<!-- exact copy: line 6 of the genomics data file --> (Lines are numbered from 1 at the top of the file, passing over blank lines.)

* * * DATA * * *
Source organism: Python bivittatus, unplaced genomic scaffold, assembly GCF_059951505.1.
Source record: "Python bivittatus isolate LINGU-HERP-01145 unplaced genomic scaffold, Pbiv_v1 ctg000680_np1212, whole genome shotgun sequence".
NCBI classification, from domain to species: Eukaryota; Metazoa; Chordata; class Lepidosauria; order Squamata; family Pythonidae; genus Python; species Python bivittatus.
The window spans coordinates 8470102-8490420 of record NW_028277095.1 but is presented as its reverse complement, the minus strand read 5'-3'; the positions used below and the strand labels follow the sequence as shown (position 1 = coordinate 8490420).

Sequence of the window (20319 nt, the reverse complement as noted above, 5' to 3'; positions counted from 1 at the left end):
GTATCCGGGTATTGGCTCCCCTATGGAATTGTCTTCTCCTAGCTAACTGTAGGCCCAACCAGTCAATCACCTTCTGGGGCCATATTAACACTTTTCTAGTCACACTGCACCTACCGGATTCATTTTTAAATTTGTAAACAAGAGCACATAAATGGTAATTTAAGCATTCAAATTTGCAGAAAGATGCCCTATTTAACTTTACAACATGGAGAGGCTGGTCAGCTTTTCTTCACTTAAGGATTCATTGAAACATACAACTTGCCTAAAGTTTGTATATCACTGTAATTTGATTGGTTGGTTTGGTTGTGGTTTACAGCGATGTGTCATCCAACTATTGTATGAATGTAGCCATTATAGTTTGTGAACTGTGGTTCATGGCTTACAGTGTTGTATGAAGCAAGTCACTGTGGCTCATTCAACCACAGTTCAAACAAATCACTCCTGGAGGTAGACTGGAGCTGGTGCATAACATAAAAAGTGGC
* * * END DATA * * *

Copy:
GTATCCGGGTATTGGCTCCCCTATGGAATTGTCTTCTCCTAGCTAACTGTAGGCCCAACCAGTCAATCACCTTCTGGGGCCATATTAACACTTTTCTAGTCACACTGCACCTACCGGATTCATTTTTAAATTTGTAAACAAGAGCACATAAATGGTAATTTAAGCATTCAAATTTGCAGAAAGATGCCCTATTTAACTTTACAACATGGAGAGGCTGGTCAGCTTTTCTTCACTTAAGGATTCATTGAAACATACAACTTGCCTAAAGTTTGTATATCACTGTAATTTGATTGGTTGGTTTGGTTGTGGTTTACAGCGATGTGTCATCCAACTATTGTATGAATGTAGCCATTATAGTTTGTGAACTGTGGTTCATGGCTTACAGTGTTGTATGAAGCAAGTCACTGTGGCTCATTCAACCACAGTTCAAACAAATCACTCCTGGAGGTAGACTGGAGCTGGTGCATAACATAAAAAGTGGC